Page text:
An Open Letter to my Alma Mater, who sent me Decoder Glasses, and asked me for $2,400.

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An Open Letter to My Alma Mater

To my Dear University:

Please know that you mean all the world to me personally. I can say without hesitation that higher education has been truly instrumental in my life’s success. I would not be the professional, nor the man that I am, without you. And so this letter gives me no great satisfaction.

Paying forward this gratitude is the one and only reason I have supported you philanthropically each and every year for at least the past 10 years. Helping, in a small way, today’s students to have (hopefully) some of the same opportunities that I received as an undergraduate and grad student is, for me, a moral imperative. There is nothing more. This is why I give. That is the only reason I continue to support you financially, why I guest lecture at least once per year, why I will always help a student network and job search. Moral obligation to give back, for what I have been given.

Last fall, this fiscal year, I made a gift of $500. This is not much money at all to a place routinely raising $1Billion+ for this and that campaign. I understand this. But $500 is also the largest check I wrote philanthropically last year. I have a young family, and I began saving for retirement later than I should, which limits my ability, but I do what I can, and this $500 was a meaningful gift in my life stage.

It is vital to me to support you, so that others have the opportunities I received. All I could ever ask in return is prompt, accurate, and sincere acknowledgement.

And so I was mystified and baffled by a bit of direct mail I received from you not too long ago. Inside the envelope was a pair of Decoder Glasses, along with a request to increase my current year gift by at least 50% to start and by 250% as stretch gift. I must take considerable objection to this request for funding, and must politely decline.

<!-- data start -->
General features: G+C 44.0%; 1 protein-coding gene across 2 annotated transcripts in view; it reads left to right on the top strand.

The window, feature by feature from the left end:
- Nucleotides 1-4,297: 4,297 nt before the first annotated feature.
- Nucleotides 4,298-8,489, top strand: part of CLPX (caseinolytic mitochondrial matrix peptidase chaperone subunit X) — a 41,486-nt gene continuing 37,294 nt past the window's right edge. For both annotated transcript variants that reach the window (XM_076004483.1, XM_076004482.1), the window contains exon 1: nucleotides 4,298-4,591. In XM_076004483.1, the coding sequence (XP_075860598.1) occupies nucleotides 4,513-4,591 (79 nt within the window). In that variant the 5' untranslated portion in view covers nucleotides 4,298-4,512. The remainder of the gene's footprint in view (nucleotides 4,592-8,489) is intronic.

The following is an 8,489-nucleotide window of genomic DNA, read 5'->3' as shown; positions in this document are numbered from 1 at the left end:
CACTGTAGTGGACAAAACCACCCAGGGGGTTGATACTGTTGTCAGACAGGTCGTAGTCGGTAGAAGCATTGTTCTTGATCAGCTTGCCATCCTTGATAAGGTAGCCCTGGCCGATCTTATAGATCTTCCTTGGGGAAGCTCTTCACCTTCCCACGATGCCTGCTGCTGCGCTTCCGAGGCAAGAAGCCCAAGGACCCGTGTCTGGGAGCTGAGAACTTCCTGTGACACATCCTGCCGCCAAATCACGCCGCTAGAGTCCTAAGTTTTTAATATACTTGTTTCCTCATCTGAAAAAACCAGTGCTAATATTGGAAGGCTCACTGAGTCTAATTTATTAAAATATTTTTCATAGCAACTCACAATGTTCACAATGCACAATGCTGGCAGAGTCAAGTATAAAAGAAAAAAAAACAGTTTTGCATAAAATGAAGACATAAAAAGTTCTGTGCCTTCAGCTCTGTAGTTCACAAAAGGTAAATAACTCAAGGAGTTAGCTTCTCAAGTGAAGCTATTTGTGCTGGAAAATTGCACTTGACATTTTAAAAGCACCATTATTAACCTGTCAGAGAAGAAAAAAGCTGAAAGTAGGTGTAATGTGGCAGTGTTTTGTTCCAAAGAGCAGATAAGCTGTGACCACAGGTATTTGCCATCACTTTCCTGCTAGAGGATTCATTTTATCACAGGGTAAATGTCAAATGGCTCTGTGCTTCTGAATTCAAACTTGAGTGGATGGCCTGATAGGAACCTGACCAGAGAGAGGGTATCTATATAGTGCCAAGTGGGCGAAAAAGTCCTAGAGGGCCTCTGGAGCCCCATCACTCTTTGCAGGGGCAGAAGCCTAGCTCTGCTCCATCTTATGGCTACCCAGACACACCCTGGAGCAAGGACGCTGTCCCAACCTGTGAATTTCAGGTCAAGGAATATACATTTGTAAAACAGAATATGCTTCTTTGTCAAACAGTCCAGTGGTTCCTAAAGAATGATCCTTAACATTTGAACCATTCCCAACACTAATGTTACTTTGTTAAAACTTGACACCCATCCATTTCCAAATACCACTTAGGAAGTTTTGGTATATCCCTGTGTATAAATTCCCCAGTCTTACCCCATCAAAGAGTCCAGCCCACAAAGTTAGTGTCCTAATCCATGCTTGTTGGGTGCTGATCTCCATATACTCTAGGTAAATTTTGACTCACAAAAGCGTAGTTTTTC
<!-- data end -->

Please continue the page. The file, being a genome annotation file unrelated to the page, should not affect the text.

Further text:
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This is shabby, impolite, unsegmented, nonsensical, and beneath you. This is tacky. Simply garbage fundraising, unworthy of the legacy of Dr Wells.

Let’s establish the facts here and contemplate them one by one, together:

  1. I am a current fiscal year donor
  2. I have been a loyal donor for at least 10 years, and maybe closer to 15
  3. I do not need Decoder Glasses.

I am a current fiscal year donor. Asking a current year donor for support a second time in the same year is okay, I think, as long as the initial gift has been referenced and some rationale or opportunity is suggested, such as a match or challenge. For a modest $500 donor like myself, perhaps a $100 suggested ask would be appropriate. Asking me for $800, $1,200, $2,400, etc. out of the blue, for no good reason beyond the Decoder Glasses bums me out. What was the consideration here? That I would be so moved by the Decoder Glasses that I would more than double my current year gift?

I have been a loyal donor for at least 10 years, and maybe closer to 15. I ask my clients to pull from their database a report of donors who’ve made contribution steadily for 10 years or more. I ask them, “How many of these donors do you know personally?” as these are your planned gift prospects. At my age, and loyalty, wouldn’t a better strategy than the Decoder Glasses be planned giving materials? Or one on one conversations about interests, priorities, passions, and opportunities? Or was this invitation to dialogue the “Super Secret Message“?